Are there any instances of antigen-specific placental rejection?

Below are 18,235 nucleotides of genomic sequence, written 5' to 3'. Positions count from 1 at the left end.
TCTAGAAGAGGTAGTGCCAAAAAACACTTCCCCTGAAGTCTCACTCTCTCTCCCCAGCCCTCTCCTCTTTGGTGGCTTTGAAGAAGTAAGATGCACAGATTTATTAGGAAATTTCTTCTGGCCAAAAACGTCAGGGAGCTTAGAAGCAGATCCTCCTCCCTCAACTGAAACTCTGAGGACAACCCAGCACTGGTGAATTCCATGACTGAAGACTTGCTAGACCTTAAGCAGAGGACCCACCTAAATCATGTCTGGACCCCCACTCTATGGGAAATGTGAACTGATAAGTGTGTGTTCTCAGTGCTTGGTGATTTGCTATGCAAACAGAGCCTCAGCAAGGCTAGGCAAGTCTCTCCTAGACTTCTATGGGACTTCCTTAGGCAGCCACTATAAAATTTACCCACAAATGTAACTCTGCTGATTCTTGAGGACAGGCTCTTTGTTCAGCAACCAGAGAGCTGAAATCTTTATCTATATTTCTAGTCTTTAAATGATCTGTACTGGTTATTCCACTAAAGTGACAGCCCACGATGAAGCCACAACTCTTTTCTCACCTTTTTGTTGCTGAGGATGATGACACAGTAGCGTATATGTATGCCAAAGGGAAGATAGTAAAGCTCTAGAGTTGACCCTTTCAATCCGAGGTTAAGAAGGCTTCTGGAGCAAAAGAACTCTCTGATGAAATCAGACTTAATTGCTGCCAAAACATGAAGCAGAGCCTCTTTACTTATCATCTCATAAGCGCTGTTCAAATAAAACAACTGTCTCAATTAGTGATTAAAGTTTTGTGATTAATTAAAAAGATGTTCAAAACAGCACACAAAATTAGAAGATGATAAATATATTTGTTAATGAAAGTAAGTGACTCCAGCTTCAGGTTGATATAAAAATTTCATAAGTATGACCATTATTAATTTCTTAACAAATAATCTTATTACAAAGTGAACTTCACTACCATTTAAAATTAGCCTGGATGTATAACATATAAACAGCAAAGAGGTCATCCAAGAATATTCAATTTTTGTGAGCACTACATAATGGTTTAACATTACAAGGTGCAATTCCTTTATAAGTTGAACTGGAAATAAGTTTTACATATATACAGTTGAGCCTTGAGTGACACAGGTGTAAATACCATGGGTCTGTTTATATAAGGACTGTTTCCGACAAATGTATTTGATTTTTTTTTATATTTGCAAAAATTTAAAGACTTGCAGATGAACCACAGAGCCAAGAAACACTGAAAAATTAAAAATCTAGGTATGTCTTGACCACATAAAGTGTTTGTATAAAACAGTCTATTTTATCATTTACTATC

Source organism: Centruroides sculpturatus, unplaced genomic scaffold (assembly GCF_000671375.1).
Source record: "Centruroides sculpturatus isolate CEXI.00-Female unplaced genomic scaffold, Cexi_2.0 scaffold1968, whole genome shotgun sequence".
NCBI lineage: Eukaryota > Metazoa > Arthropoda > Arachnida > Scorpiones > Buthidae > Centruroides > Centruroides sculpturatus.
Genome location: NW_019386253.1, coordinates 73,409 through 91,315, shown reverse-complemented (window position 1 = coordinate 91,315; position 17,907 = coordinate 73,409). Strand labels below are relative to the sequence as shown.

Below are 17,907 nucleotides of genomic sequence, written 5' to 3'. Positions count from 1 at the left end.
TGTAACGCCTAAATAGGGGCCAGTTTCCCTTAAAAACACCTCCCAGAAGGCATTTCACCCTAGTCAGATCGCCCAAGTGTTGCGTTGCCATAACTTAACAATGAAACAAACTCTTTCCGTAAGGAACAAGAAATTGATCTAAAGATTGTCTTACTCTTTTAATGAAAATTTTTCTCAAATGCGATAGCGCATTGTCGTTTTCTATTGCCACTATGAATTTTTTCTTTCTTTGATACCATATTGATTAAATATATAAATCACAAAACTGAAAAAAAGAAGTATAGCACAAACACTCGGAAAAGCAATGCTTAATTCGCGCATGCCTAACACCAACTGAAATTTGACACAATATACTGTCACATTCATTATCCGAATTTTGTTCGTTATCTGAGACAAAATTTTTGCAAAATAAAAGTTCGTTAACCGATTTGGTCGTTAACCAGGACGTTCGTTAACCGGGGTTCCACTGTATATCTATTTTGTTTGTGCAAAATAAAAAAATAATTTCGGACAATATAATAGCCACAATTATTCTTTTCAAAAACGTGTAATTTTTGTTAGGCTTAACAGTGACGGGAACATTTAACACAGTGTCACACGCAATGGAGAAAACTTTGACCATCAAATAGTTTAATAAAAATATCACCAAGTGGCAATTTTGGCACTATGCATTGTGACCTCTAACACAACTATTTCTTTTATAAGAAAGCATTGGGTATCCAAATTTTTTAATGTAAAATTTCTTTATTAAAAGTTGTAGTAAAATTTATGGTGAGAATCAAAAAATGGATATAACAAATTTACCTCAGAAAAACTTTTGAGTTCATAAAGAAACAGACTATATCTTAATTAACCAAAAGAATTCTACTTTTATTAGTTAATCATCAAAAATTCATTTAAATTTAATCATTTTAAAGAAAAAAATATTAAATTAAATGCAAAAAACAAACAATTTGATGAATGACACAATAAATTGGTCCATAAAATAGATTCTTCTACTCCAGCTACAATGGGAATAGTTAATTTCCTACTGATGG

Although not the topic of this review article, mechanisms also exist to protect the conceptus from attack by T cells, should they happen to become activated, as well as mechanisms that prevent antibodies from damaging trophoblasts. These mechanisms rely on the unique tissue characteristics and immunology of the maternal–fetal interface (reviewed in Erlebacher ), as well as the high expression of complement regulatory proteins by trophoblasts, as alluded to above. Given this redundancy, it is perhaps not surprising that manipulations that induce what we would consider to be true placental rejection have not yet been described. We acknowledge that many perturbations can trigger fetal loss in mice. However, some of these, such as low-dose LPS or systemic maternal B cell and DC activation with anti-CD40 antibodies in the peri-implantation period, induce fetal loss via nonspecific inflammation that does not involve an antigen-specific component and thus cannot be considered ruptures in fetomaternal tolerance (Erlebacher et al., 2004; Gendron et al., 1990). Other manipulations, including maternal Treg cell depletion (Rowe et al., 2011), PD-L1/PD-1 blockade (Guleria et al., 2005), myeloid-derived suppressor cell depletion (Ostrand-Rosenberg et al., 2017), and indoleamine 2,3-dioxygenase inhibition (Munn et al., 1998), show greater loss of allogeneic versus syngeneic concepti and are thus more indicative of antigen-specific rejection. However, in some of these models, the fetal loss was no longer observed in the genetic knockout (Baban et al., 2004; Taglauer et al., 2009), and in all mouse models of fetal loss to date, antigen-specific T cells have not been observed to accumulate in an appreciable way at the maternal–fetal interface. This situation thus raises questions about exact effector mechanisms, since it contrasts with the robust T cell infiltration observed during organ and tumor rejection. Remarkably, several case reports now show that pregnancy is unharmed in women with cancer who received checkpoint blockade inhibitors in early gestation, thus suggesting that these pathways are not singularly required for fetomaternal tolerance (Xu et al., 2019).